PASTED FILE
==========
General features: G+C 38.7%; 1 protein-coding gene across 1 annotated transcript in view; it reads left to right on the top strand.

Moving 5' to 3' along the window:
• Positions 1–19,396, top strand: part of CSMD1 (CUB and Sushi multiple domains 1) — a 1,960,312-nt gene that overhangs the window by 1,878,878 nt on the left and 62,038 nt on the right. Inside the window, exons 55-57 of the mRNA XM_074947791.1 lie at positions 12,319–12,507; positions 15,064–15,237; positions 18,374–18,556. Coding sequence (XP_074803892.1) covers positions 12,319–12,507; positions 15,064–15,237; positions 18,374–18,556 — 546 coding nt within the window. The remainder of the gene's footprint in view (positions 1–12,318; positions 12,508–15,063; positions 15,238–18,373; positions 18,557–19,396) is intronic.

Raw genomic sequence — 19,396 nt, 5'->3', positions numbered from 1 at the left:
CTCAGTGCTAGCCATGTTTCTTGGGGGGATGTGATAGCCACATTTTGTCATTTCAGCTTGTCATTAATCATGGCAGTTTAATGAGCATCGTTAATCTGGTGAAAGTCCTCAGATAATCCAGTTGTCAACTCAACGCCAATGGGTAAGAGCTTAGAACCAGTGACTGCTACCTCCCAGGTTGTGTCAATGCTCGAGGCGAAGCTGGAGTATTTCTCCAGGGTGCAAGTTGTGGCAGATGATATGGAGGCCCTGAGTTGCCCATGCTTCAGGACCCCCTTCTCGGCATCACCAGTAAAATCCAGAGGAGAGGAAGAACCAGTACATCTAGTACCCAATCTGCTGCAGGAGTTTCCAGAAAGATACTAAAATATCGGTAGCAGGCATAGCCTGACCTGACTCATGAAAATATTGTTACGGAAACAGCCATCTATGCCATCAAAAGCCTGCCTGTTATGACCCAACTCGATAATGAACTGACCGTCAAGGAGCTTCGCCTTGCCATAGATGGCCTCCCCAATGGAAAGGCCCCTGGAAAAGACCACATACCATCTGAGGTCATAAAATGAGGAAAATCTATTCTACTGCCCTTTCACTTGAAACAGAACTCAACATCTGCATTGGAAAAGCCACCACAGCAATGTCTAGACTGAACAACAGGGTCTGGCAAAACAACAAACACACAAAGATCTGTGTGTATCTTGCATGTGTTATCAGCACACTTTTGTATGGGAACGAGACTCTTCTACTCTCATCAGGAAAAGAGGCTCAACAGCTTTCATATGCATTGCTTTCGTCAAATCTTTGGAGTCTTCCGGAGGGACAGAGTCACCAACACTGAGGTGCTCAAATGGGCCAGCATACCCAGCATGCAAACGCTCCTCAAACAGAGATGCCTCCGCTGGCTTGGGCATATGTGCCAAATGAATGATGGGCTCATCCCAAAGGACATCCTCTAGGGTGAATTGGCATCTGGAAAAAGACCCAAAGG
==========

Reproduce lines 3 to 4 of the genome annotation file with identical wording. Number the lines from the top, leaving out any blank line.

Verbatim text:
• Positions 1–19,396, top strand: part of CSMD1 (CUB and Sushi multiple domains 1) — a 1,960,312-nt gene that overhangs the window by 1,878,878 nt on the left and 62,038 nt on the right. Inside the window, exons 55-57 of the mRNA XM_074947791.1 lie at positions 12,319–12,507; positions 15,064–15,237; positions 18,374–18,556. Coding sequence (XP_074803892.1) covers positions 12,319–12,507; positions 15,064–15,237; positions 18,374–18,556 — 546 coding nt within the window. The remainder of the gene's footprint in view (positions 1–12,318; positions 12,508–15,063; positions 15,238–18,373; positions 18,557–19,396) is intronic.

Raw genomic sequence — 19,396 nt, 5'->3', positions numbered from 1 at the left: